Dec. 28: Sky-Vu Drive-In Theatre, Gratz PA

It’s Day 362 of my virtual Drive-In-a-Day Odyssey. On an even colder, partly sunny day, my virtual odometer rolled over 40,000 during the hour and a half it took to drive from the historic Shankweiler’s Drive-In Theatre in Orefield PA to the Sky-Vu Drive-In Theatre in Gratz PA.

Norman Gasbarro’s Lykens Valley blog has a great history of the Sky-Vu. “In 1949, the land on which the theatre now stands, was sold by Allen Lincoln Shade and Etta May [Hartman] Shade to Eston C. Artz and Stanford E. Carl. Eston and Stanford established a partnership to create the Sky-Vu Drive-In Theatre in 1950.” The 1949-50 Theatre Catalog listed it as under construction.

The first newspaper reference I could find was its first ad in the Elizabethville Echo on July 13, 1950. It doesn’t quite say so, but it appears to be a grand opening ad: “SKY VU Drive-In Theatre welcomes you to one of America’s most unique outside theatres.” The ad described the Sky Vu’s benefits in copy that wasn’t repeated in the ads that followed. The Echo was a weekly, so the Grand Opening might have been a few days earlier, but some time in July 1950 looks pretty solid.

Contemporary theater reference books listed the Sky Vu’s capacity at around 230 cars. The 1951-59 International Motion Picture Almanacs said it was owned by G. Wolfe, and the 1961-66 editions said the owner was E. Hotz. I can’t find anything else about either of those people.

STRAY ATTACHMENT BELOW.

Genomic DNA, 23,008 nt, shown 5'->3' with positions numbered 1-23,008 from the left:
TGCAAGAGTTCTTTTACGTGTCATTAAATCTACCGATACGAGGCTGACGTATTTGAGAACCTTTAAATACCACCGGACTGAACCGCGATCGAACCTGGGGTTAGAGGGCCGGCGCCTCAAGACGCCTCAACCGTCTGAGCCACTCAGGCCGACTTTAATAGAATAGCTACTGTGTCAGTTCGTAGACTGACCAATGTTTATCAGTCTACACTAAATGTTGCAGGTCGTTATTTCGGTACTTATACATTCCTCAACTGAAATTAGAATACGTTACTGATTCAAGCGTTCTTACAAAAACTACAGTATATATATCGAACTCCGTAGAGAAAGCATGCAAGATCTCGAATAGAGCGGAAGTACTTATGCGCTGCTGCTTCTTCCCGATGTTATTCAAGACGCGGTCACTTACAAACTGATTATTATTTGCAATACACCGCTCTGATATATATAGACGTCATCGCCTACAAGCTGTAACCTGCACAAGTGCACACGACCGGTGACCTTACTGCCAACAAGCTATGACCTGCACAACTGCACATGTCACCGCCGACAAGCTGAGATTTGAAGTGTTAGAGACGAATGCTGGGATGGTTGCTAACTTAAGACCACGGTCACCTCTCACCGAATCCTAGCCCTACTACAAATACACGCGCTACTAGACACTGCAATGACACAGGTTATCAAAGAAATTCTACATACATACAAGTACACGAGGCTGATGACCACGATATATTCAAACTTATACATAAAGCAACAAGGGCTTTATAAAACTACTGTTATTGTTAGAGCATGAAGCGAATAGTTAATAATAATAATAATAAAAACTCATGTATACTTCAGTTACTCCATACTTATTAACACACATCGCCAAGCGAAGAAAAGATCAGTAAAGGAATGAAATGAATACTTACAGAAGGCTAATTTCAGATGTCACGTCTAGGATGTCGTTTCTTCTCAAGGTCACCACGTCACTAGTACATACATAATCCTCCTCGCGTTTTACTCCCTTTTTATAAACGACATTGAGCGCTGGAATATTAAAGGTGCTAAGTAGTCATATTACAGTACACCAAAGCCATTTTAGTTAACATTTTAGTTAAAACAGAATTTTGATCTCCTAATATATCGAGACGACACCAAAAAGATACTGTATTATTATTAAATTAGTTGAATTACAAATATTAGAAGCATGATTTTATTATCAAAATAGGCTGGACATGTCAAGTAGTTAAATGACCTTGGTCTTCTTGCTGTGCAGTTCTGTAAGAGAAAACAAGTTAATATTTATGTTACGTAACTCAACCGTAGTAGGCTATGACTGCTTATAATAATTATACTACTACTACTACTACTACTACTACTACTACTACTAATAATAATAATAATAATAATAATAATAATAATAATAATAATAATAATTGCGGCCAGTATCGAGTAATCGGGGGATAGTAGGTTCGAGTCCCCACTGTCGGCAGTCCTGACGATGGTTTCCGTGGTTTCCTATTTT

When ownership information resumed after a decade off, the IMPA’s 1978 edition listed “Trautman” as the owner. That matches another section of the Lykens Valley blog’s story. Around 1969, Marvin Troutman, son of Marvin and Ada Troutman, bought the Sky-Vu and the nearby Halifax Drive-In. “Shortly afterward,” he and his wife Doris formed Martro Theatres, Inc. According to the blog, they began running X-rated movies at both drive-ins, although the Sky-Vu’s newspaper listings from May 1975 had family fare.

At some point, the Sky-Vu must have closed, because the United Drive-In Theatre Owners Association wrote that it reopened in 1994. Several reports all say that the Sky Vu closed (again) in the summer of 2014.  A commenter at Cinema Treasures suggested that Carmike Cinemas’ purchase of Digiplex that May led to the closure. But Digiplex was founded in 2010, so someone else must have been running the drive-in before then.

Tim Neal told the Pottsville Republican Herald that Marvin Troutman still owned the place in 2016, as Neal announced that he and his wife Renate had begun a three-year lease to reopen the drive-in. Troutman’s daughter, Gina Troutman DiSanto, also included a digital projector with the lease.